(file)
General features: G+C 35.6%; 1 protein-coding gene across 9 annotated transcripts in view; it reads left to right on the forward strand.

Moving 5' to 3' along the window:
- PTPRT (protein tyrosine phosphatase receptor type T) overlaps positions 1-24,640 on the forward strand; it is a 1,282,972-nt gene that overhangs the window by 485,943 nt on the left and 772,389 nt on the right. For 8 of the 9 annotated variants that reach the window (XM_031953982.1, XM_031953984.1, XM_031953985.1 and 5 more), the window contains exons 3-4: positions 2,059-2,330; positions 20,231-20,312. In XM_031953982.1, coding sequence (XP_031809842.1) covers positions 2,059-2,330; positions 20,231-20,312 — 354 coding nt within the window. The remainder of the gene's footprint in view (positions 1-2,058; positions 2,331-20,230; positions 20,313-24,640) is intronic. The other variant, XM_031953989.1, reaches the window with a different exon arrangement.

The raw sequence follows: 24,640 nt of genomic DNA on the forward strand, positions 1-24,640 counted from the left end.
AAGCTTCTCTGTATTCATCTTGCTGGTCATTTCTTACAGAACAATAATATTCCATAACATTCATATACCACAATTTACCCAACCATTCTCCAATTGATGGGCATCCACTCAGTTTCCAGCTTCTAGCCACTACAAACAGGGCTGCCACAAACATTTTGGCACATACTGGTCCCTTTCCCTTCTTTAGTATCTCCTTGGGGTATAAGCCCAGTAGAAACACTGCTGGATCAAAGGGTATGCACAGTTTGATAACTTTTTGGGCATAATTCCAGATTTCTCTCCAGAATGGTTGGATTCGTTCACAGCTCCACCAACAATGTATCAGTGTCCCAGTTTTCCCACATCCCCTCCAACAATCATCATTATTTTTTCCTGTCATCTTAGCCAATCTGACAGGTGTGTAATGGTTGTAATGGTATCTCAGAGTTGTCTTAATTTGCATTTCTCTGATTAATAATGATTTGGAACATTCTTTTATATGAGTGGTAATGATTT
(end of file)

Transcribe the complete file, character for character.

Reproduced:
General features: G+C 35.6%; 1 protein-coding gene across 9 annotated transcripts in view; it reads left to right on the forward strand.

Moving 5' to 3' along the window:
- PTPRT (protein tyrosine phosphatase receptor type T) overlaps positions 1-24,640 on the forward strand; it is a 1,282,972-nt gene that overhangs the window by 485,943 nt on the left and 772,389 nt on the right. For 8 of the 9 annotated variants that reach the window (XM_031953982.1, XM_031953984.1, XM_031953985.1 and 5 more), the window contains exons 3-4: positions 2,059-2,330; positions 20,231-20,312. In XM_031953982.1, coding sequence (XP_031809842.1) covers positions 2,059-2,330; positions 20,231-20,312 — 354 coding nt within the window. The remainder of the gene's footprint in view (positions 1-2,058; positions 2,331-20,230; positions 20,313-24,640) is intronic. The other variant, XM_031953989.1, reaches the window with a different exon arrangement.

The raw sequence follows: 24,640 nt of genomic DNA on the forward strand, positions 1-24,640 counted from the left end.
AAGCTTCTCTGTATTCATCTTGCTGGTCATTTCTTACAGAACAATAATATTCCATAACATTCATATACCACAATTTACCCAACCATTCTCCAATTGATGGGCATCCACTCAGTTTCCAGCTTCTAGCCACTACAAACAGGGCTGCCACAAACATTTTGGCACATACTGGTCCCTTTCCCTTCTTTAGTATCTCCTTGGGGTATAAGCCCAGTAGAAACACTGCTGGATCAAAGGGTATGCACAGTTTGATAACTTTTTGGGCATAATTCCAGATTTCTCTCCAGAATGGTTGGATTCGTTCACAGCTCCACCAACAATGTATCAGTGTCCCAGTTTTCCCACATCCCCTCCAACAATCATCATTATTTTTTCCTGTCATCTTAGCCAATCTGACAGGTGTGTAATGGTTGTAATGGTATCTCAGAGTTGTCTTAATTTGCATTTCTCTGATTAATAATGATTTGGAACATTCTTTTATATGAGTGGTAATGATTT